September and October are two of the most perfect times of the year to go hiking in Seoul. We, however, decided to hike Gwanaksan (관악산) at the end of June when the temperatures are high and the humidity is even higher. Hudson and I met two of our friends at Seoul National University Station and hopped in a taxi to the base of the mountain. You can also hop on any bus headed to Seoul University (서울대입구). It’s only about a five minute cab ride so the cost was no different when split among 4 people. From where the cab dropped us off (we just said, “Gwanaksan, juseo”) it was pretty easy to see exactly where we were supposed to go. We loaded up on snacks and soju for the summit and headed towards the mountain.
Most mountains in Seoul are equipped with large maps at the base to help you choose which trail you’re going to do. Though I have no idea which trail it is we ended up taking. I can say that it followed the stream all the way to the top. As we climbed, there were plenty of people having lunch in the mostly dry river bed, many with their shoes off dipping their feet in the little bit of water that was flowing. It was a beautiful day for it.
As we hiked up the relatively busy trail, we saw more and more people lounging on large flat rocks and just enjoying the afternoon. We were determined, however and reached the summit in about two hours. Once at the top, we followed the ridge up to the weather station that looks like Epcot Center. There was a wide slope there perfect for popping a squat and enjoying our summit soju.
After about thirty minutes resting and enjoying the views, we were ready to begin our descent. On the other side of the mountain we found a steep path descending with thick chains for support and a sheer drop behind you. Of course, this was the way we decided to go. In my younger days, I was never scared of heights at all, but as I grow older, my own mortality seems to be kicking in. The ledges below for your feet to land were very narrow, and at only 5’3″ tall, my foot was often dangling trying to find the next step. Of course the boys and my tall friend had no problems with this.
We continued on down the much more adventurous path, which was completely empty save for one older Korean couple relaxing on a rock. At the sight of four foreigners on the difficult trail, they asked us to stop and take pictures with them. Koreans just love taking photos with white people. As we continued on, it became difficult to tell which way the path was supposed to go. We often had several ways that seemed like options, only to double back and try the other way. We could see Seoul Nat’l University as we descended, so we knew we were headed the right way.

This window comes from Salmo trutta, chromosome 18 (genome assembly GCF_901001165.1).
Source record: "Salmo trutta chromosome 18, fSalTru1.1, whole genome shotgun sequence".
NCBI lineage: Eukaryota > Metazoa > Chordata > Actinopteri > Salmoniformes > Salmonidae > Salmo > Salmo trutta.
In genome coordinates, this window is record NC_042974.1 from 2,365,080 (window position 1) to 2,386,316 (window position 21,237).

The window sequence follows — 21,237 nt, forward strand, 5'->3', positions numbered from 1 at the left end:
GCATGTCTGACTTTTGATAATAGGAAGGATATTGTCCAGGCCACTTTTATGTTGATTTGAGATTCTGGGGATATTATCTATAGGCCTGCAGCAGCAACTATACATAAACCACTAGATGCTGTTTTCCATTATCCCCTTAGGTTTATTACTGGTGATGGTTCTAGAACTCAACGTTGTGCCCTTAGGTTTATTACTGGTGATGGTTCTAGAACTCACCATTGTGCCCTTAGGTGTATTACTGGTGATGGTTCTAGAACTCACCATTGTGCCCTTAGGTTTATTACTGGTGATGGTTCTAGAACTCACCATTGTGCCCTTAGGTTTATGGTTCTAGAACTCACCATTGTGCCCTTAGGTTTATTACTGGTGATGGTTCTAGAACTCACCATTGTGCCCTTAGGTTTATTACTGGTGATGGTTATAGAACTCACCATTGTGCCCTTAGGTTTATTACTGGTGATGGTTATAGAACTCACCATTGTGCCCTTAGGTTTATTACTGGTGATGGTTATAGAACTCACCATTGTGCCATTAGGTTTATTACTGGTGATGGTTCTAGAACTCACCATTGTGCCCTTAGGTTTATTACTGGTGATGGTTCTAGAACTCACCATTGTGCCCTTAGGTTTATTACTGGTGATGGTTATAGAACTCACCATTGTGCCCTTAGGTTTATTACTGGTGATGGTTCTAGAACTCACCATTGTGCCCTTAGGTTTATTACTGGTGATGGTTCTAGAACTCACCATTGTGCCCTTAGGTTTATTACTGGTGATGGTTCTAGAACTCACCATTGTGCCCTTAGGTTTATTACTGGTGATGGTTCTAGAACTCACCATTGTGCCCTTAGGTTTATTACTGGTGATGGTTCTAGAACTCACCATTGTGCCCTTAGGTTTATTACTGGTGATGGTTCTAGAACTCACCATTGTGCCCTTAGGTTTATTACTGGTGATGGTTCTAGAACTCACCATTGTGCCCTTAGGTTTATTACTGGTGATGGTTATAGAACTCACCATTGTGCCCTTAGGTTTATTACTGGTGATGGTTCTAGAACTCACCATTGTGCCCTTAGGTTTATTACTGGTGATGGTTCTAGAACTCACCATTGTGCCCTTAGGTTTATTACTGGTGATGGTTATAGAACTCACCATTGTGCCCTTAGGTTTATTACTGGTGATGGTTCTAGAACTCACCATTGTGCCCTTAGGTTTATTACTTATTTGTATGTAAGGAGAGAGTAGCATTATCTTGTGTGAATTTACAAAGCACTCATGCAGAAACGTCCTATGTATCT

When we finally popped out on the street, it was ON campus. Literally. Looking back at the entrance to the trail it was simply a two-foot wide clearing into the forest with three stairs leading up to it. I’m not sure anyone ever took that trail to the top before, as I don’t know how they ever would have found it. As it was already getting late and our friends had to get back to Cheong-ju, we took a taxi back to the station and said our goodbyes.
So far Gwanaksan has been one of my favorite hikes in Seoul. It’s challenging, but not expert, the views are amazing, and it’s relatively close to the center of the city. Also, anything that pushes my comfort level including ropes and chains hanging you over deathly narrow cliffs, gets bonus points in my book. I would definitely come here again, though I might wait until after the rainy season so the river has a little more power to it.
Got any questions or tips on hiking Gwanaksan? Leave ’em in the comments below!